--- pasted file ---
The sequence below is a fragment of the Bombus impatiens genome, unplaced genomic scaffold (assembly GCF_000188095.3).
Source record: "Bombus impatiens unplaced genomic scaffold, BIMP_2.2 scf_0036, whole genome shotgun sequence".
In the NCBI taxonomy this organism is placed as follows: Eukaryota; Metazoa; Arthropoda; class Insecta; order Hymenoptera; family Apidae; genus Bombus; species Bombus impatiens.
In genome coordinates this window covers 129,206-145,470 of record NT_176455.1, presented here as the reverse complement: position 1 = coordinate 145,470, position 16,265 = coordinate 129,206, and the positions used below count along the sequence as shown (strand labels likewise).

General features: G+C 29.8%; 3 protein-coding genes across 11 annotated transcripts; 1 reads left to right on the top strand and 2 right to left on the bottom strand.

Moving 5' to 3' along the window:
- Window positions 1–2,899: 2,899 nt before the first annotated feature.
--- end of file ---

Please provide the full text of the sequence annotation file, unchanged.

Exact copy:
The sequence below is a fragment of the Bombus impatiens genome, unplaced genomic scaffold (assembly GCF_000188095.3).
Source record: "Bombus impatiens unplaced genomic scaffold, BIMP_2.2 scf_0036, whole genome shotgun sequence".
In the NCBI taxonomy this organism is placed as follows: Eukaryota; Metazoa; Arthropoda; class Insecta; order Hymenoptera; family Apidae; genus Bombus; species Bombus impatiens.
In genome coordinates this window covers 129,206-145,470 of record NT_176455.1, presented here as the reverse complement: position 1 = coordinate 145,470, position 16,265 = coordinate 129,206, and the positions used below count along the sequence as shown (strand labels likewise).

General features: G+C 29.8%; 3 protein-coding genes across 11 annotated transcripts; 1 reads left to right on the top strand and 2 right to left on the bottom strand.

Moving 5' to 3' along the window:
- Window positions 1–2,899: 2,899 nt before the first annotated feature.